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Luxembourg a competitive hedge fund jurisdiction

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One of the misconceptions about Luxembourg is that it is a newcomer to the hedge fund industry with the launch of the Specialised Investment Fund vehicle earlier this year.

One of the misconceptions about Luxembourg is that it is a newcomer to the hedge fund industry with the launch of the Specialised Investment Fund vehicle earlier this year. In fact the country already has a flourishing presence in the sector, with 38 administrators of hedge funds and funds of hedge funds, according to the fund industry association Alfi.

Luxembourg had total hedge fund assets of EUR160bn under administration at the end of last year, of which EUR104bn is domiciled and administered in Luxembourg, and the rest consisting mainly of Cayman, BVI and Bermuda funds serviced by Luxembourg administrators. Overall, the volume of assets serviced by the industry here grew by 57 per cent during 2006.

However, until the establishment of the SIF structure the growth of the industry was constrained by the requirements of the existing fund legislation. Traditionally Luxembourg hedge funds were established as Part II funds under the fund legislation, subject to guidance from the regulator, the Financial Sector Supervision Commission (CSSF), on the interpretation of investment restrictions, along with the requirement that that the promoter needed to be highly reputable and have an extensive track record. This was a problem for small boutique managers setting up hedge funds for the first time.

A new avenue for the provision of alternative funds was opened up by the adoption in 2002 of the Ucits III directive, which made it possible to offer certain hedge fund strategies, such as convertible arbitrage and long/short equity, through funds established under Part I of the new legislation. This has helped to expand the range of Luxembourg-based products and made it possible to distribute these funds under a European passport, although the requirement for promoter approval by the regulator still exists.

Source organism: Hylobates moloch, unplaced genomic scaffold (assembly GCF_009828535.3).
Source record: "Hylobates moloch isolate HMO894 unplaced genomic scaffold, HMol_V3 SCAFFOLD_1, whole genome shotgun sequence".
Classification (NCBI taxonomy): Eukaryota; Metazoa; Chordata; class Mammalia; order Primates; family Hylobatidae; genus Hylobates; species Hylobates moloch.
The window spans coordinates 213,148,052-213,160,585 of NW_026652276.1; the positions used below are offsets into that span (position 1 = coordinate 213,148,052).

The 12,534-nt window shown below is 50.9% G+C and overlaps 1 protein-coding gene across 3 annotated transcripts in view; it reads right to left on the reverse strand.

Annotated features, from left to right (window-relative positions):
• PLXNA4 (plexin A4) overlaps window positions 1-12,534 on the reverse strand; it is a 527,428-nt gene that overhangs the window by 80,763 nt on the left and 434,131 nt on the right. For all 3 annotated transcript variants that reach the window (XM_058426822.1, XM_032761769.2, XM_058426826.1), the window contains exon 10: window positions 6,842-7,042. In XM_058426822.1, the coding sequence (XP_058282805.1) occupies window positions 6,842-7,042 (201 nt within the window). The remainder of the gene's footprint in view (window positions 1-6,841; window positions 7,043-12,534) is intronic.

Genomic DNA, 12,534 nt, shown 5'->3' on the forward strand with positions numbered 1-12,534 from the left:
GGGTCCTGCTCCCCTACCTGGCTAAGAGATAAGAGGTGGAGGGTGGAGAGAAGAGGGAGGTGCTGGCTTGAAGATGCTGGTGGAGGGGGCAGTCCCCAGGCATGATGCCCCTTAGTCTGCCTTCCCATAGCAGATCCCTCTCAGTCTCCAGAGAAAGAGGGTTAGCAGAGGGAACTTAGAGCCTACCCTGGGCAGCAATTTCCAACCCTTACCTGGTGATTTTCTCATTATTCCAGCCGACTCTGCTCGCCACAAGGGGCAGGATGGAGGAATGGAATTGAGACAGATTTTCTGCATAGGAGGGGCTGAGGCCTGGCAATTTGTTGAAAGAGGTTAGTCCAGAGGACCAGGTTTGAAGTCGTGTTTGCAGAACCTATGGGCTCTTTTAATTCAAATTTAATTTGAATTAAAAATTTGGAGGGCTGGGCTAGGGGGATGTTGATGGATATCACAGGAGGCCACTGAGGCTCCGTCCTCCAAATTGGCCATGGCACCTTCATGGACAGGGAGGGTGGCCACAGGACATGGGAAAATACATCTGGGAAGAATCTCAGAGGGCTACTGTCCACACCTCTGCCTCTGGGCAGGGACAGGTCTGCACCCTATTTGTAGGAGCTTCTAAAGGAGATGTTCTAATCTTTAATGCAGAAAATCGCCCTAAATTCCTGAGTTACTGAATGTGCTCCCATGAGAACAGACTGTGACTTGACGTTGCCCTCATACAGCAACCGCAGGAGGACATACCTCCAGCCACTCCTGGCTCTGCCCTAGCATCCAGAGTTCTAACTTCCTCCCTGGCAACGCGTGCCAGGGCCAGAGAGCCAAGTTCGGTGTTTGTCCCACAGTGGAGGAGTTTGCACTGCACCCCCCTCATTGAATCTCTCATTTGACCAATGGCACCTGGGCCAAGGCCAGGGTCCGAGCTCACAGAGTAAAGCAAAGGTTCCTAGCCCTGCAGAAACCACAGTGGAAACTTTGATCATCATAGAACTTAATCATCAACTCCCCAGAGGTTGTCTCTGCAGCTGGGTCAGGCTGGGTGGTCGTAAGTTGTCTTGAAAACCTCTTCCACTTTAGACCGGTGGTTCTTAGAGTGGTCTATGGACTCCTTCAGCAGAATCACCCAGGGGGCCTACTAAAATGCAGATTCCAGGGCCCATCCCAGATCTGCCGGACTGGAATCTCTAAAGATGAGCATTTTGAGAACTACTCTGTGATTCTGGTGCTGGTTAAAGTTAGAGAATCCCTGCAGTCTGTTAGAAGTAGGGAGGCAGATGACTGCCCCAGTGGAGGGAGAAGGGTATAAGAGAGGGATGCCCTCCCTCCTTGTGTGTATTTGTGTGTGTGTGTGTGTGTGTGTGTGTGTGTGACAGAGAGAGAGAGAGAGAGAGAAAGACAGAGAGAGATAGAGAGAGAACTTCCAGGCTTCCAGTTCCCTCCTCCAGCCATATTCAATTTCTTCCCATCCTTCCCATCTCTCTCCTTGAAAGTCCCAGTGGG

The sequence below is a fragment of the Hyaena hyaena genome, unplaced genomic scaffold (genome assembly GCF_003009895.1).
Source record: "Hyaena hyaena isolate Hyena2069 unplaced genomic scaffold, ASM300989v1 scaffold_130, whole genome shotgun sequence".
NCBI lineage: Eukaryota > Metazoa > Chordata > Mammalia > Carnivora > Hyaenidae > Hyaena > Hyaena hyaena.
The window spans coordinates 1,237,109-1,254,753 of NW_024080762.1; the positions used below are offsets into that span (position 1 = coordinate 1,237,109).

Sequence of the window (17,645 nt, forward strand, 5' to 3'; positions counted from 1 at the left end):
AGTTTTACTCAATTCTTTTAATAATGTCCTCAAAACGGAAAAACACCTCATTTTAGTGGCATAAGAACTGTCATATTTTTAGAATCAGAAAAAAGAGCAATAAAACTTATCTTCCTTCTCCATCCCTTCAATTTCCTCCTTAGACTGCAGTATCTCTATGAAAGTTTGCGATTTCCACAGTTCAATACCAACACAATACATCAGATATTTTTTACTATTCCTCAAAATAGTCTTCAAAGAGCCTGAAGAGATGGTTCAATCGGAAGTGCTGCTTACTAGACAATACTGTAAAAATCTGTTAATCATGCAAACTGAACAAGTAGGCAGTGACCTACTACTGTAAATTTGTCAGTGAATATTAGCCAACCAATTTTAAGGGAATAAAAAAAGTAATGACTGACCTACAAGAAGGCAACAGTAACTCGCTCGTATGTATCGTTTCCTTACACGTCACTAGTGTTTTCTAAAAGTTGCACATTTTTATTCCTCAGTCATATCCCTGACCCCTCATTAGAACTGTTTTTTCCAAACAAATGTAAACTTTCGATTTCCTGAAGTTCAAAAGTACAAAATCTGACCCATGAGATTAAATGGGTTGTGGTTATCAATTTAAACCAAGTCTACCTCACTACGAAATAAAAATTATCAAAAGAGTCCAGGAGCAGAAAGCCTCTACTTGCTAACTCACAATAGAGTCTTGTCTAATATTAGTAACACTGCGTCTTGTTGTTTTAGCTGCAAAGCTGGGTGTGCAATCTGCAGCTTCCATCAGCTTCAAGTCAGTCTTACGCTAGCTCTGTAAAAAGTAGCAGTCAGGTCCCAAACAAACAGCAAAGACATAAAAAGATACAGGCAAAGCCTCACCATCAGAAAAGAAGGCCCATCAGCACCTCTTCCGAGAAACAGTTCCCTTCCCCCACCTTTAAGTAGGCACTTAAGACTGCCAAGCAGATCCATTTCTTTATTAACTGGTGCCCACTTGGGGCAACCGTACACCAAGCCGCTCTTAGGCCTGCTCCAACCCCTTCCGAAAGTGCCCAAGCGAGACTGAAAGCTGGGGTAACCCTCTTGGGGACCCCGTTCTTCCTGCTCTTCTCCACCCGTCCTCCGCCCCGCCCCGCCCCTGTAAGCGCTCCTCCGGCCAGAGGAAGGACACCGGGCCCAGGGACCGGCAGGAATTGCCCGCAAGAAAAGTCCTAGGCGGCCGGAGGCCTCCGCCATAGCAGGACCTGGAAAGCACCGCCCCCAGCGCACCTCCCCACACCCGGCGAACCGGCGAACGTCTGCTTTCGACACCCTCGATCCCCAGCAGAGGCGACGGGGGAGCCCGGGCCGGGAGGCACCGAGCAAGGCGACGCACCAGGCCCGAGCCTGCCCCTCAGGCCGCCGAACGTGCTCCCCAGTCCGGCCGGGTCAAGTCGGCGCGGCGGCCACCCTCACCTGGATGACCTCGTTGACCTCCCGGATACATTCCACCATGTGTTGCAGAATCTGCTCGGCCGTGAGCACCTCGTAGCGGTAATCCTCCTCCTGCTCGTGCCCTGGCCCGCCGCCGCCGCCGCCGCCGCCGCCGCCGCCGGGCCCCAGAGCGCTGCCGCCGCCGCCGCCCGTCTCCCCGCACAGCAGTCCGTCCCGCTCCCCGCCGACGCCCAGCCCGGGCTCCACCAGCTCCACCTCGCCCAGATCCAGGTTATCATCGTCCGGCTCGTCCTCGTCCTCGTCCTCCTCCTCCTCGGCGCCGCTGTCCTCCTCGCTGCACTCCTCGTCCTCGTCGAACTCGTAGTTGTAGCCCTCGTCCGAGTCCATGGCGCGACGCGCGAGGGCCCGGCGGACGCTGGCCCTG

The passage of the SIF legislation has brought considerably greater flexibility. Notably the new vehicle offers a wider definition of sophisticated investors entitled to invest in hedge funds, subject to a minimum investment limit of EUR125,000. The legislation offers various advantages to promoters, including the ability to launch a fund without prior approval from the CSSF, which offers considerable benefits where speed to market is essential.

These changes have closed the competitiveness gap between Luxembourg and other centres for the domicile and servicing of alternative funds. The country has already demonstrated its expertise in hedge fund servicing, while many of the funds currently administered in the country but domiciled elsewhere could now be set up under the new legislation.

The opportunity exists to build upon this base of expertise. For example, there is less reason now for a promoter to set up a fund in Cayman when by doing so in Luxembourg they can offer a product more attractive to European institutional investors. One indication of the success of the SIF is that more than 140 new funds had already been approved or were in the process of being approved within the first six months of the new regime.

Nor has this been achieved by abandoning the principle of effective regulation, although the level of supervision has been adjusted to take into account the greater expertise of institutional investors. In its recent risk diversification circular, the CSSF insists on adequate disclosure in a fund’s offering memorandum to ensure that shareholders and potential investors are fully aware of what they are investing in. Finally, SIFs must be submitted to the CSSF for approval within a month of launch, and funds also need a Luxembourg administrator and custodian, which are themselves regulated.

Victor Chan Yin is a director with KPMG Luxembourg

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